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TB@BOS: McDonald's two-run double gets Boston going

BOSTON -- The bad bounces for the Red Sox are everywhere now, both the figurative and literal ones.

Instead of backing down the Rays and sending them out of Fenway Park with the same Wild Card deficit they arrived here with, a sloppy game from the Sox led to another Tampa Bay win Sunday, 8-5, as the end of the regular season inched nearer.

Three losses to the Rays in four games means Tampa Bay trails Boston by just two games in the American League Wild Card race, with 10 games left for Boston to reverse the second-worst September record in the Majors (4-13).

"I guess I choose to believe, knowing the guys down in the clubhouse like I do, we'll meet this challenge and it will make us stronger," manager Terry Francona said, his team holding its slimmest lead for a playoff spot since June 30. "I guess that's our best way to go about this. We have managed to play some very inconsistent baseball."

Tim Wakefield and the bullpen combined to throw four passed balls and two wild pitches, the offensive stars were two role players and the Sox botched three plays in the field, two of which went for errors.

The day's saving grace for Boston came courtesy of the Blue Jays, who kept the Yankees' advantage in the American League East to 4 1/2 games with a 3-0 win over New York.

With the Rays heading to New York for four games and playing the Yanks a total of seven times before the season's out, Red Sox fans now are in the odd position of rooting for the Bombers.

"I thought we played good baseball," Tampa Bay manager Joe Maddon said. "We played well. We pitched well. We caught the ball. We ran the bases well. We had good at-bats when we needed them. ... I thought we just played really good baseball in a great venue against a very good ballclub in a very meaningful time of the year. I'm very proud of our guys."

The bad bounces for the Sox started with Wakefield's pitching. He went five innings and gave up six runs (two earned) laboring with 103 pitches thrown.

All of the passed balls and one of the wild pitches occurred when Wakefield' was on the mound, with another wild pitch coming from Andrew Miller. It meant Wakefield's knuckler was moving, but it also cost the Sox runs.

"It was real tough. I think wind might have played a little factor on the way the ball was moving," catcher Jarrod Saltalamacchia said. "I thought his ball was moving a lot. But no excuse, you have to do the best you can with it. I never gave in, I felt like I just gave it the best job I could give."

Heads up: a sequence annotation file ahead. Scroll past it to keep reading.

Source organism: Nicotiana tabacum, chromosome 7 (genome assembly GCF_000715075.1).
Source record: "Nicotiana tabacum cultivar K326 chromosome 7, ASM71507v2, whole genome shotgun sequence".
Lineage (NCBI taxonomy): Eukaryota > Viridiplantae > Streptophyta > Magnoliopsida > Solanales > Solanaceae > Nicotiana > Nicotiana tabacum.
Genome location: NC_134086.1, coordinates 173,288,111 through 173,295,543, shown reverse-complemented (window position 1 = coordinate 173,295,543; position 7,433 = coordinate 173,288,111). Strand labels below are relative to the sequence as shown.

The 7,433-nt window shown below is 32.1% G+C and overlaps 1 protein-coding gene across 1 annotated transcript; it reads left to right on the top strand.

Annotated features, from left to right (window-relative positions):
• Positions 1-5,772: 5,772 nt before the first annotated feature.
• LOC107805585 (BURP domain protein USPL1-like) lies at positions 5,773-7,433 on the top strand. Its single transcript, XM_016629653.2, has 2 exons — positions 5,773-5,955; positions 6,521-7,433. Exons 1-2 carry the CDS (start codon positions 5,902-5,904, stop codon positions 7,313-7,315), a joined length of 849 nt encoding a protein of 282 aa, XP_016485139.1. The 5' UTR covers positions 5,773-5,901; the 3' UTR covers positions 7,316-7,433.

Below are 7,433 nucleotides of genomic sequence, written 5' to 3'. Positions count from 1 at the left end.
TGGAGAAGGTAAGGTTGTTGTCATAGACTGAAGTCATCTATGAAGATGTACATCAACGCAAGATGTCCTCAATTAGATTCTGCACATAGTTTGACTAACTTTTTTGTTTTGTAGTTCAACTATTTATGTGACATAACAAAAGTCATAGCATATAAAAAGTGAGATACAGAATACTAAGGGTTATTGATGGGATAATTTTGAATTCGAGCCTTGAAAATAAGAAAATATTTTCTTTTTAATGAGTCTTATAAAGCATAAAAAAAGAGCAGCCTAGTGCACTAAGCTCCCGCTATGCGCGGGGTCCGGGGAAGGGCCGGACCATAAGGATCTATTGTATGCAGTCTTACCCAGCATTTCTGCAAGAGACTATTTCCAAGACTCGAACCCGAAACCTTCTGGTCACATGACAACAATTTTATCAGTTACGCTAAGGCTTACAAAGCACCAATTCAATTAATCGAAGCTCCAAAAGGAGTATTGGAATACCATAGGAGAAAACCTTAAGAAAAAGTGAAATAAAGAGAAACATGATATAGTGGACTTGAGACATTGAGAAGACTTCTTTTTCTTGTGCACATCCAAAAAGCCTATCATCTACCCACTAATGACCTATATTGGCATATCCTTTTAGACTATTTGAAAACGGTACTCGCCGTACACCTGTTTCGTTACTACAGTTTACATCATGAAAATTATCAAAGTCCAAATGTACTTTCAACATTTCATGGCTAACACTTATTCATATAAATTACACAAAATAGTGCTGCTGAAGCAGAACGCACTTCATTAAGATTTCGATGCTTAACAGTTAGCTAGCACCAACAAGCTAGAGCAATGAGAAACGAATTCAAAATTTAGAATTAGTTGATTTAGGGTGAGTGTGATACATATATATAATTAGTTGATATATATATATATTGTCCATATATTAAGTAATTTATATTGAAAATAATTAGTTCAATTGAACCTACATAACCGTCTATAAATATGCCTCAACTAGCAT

"It's got to click, I don't know what it is," said Wakefield. "We've just got to get some confidence, not that we're not confident that we can win. It seems like today, every little thing that happened went the Rays' way, not ours."

The Rays took even more bases with their legs, swiping four bags in five attempts against Saltalamacchia.

Conor Jackson, getting the start in left against Rays ace lefty David Price instead of Carl Crawford, misplayed a catchable ball in front of the Green Monster that led to a run in the fourth.

"That's probably his best position," Francona said before the game of Jackson playing left. "He can handle himself just fi. ance, and you don't know until the game is over."

Mike Aviles, the fill-in third baseman because of injuries, and Darnell McDonald, who's strong against southpaws, were the bright spots for Boston at the plate.

Aviles went 2-for-5 with a double and a three-run homer -- the latter coming in the seventh at a time when Tampa Bay led, 8-2 -- and McDonald again made hitting Price look easier than it is.

McDonald had Boston's only other run-scoring hit when he doubled in two to the gap in right-center in the fourth, and he's 7-for-20 off Price lifetime.

Despite his continued offensive impact, Aviles' day was bittersweet. He made two throwing errors, one in the fifth that plated a two-out run for the Rays, and another in the eighth.

"I just threw them away. There's nothing else to say," he said. "I didn't make a good throw. There's no excuses."

It wasn't until the Aviles homer, though -- his second in his last three games -- that the Sox's offense made much noise. They had their chance, too, when Price had to leave after just four innings because of a bruised chest he suffered when an Aviles liner hit him in the third.

A pair of two out doubles, one from Crawford in the eighth as a pinch-hitter and the other from Ellsbury in the ninth, led to a pair of stranded runners.

All contending teams are short on time, but the Sox have to regroup with particular speed. The Orioles arrive at Fenway for a day-night doubleheader Monday.

"However that is," Francona said of how to turn things around, "we need to do it in about 12 hours. We've got a nice long day of baseball [Monday], which I'm glad. I think it always starts with starting pitching. We've been playing from behind a lot in this stretch, and again, that doesn't mean you can't win. It's harder."

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